LOCKPORT – This summer’s unusual closures of the beach at a state park in Wilson may stem from stepped-up water testing, a Niagara County Health Department official speculated this week.
But a spokesman for the state Office of Parks, Recreation and Historic Preservation said Friday he’s “not sure that is true.”
Environmental Health Director James J. Devald told the county Board of Health on Thursday that the state is testing water at and near Wilson-Tuscarora State Park more often and in more locations than in previous years.
Closings of the Wilson-Tuscarora beach on Lake Ontario, a rarity in the past, have occurred three times this season, most recently Tuesday.
Krull Park Beach in Olcott, owned by the county and operated by the Town of Newfane, has become well known for frequent closures in recent years, including three shutdowns this season.
The culprit in all cases was elevated E. coli bacteria levels in the water, Devald said.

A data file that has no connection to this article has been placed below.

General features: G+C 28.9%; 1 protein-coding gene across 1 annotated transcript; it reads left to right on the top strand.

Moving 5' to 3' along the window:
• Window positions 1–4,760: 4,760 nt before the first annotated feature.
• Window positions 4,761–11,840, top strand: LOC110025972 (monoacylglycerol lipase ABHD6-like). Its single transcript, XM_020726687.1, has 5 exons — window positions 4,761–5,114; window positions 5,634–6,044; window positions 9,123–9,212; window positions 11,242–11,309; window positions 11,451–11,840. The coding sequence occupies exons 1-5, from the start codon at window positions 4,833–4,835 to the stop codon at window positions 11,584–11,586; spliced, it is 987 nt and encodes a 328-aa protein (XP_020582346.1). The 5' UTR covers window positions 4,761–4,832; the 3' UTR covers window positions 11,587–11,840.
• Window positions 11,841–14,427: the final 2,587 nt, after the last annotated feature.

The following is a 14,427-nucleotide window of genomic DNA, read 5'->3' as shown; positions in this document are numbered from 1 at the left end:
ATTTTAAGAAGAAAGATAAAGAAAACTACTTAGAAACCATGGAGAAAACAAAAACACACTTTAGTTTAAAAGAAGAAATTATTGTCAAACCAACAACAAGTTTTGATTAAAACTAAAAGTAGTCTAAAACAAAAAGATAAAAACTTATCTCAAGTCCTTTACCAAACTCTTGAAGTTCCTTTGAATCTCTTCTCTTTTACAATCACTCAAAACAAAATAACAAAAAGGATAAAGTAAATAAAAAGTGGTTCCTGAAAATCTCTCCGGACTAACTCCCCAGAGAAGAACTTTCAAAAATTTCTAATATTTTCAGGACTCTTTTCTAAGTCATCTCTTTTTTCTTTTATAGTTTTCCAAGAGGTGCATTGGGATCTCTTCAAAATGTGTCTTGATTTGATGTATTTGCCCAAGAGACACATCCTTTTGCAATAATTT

He said that in Wilson, testing is being done not only at the state park beach but at a dock in Twelve Mile Creek along the park’s western edge, at Roosevelt Beach west of the park and at Sunset Island east of the park.
Randy Simons, public information officer for State Parks in Albany, said the agency received a Great Lakes Restoration Initiative grant from the U.S. Environmental Protection Agency in 2010 that paid for more water testing at numerous state-owned beaches.
“Wilson-Tuscarora is one of the beaches being studied this summer. It is being sampled four days a week, and a report will be written and provided to EPA in the spring,” Simons said in an email to The Buffalo News. He said testing at the other areas around the park is occurring only once a week, as well as after rains or high water.
For two years, the county has been testing DNA in the water around Krull Park, which is just east of the mouth of Eighteenmile Creek in Olcott. That creek is subject to a federal Environmental Protection Agency remediation plan.
The goal was to find the source of the E. coli there. At first, it was speculated that agricultural runoff from farms along the creek might be to blame.
Suspicion then settled on heavy deposits of seagull droppings on piers. But the last round of DNA tests last year concluded the source was not birds but ruminants, animals such as cows and deer.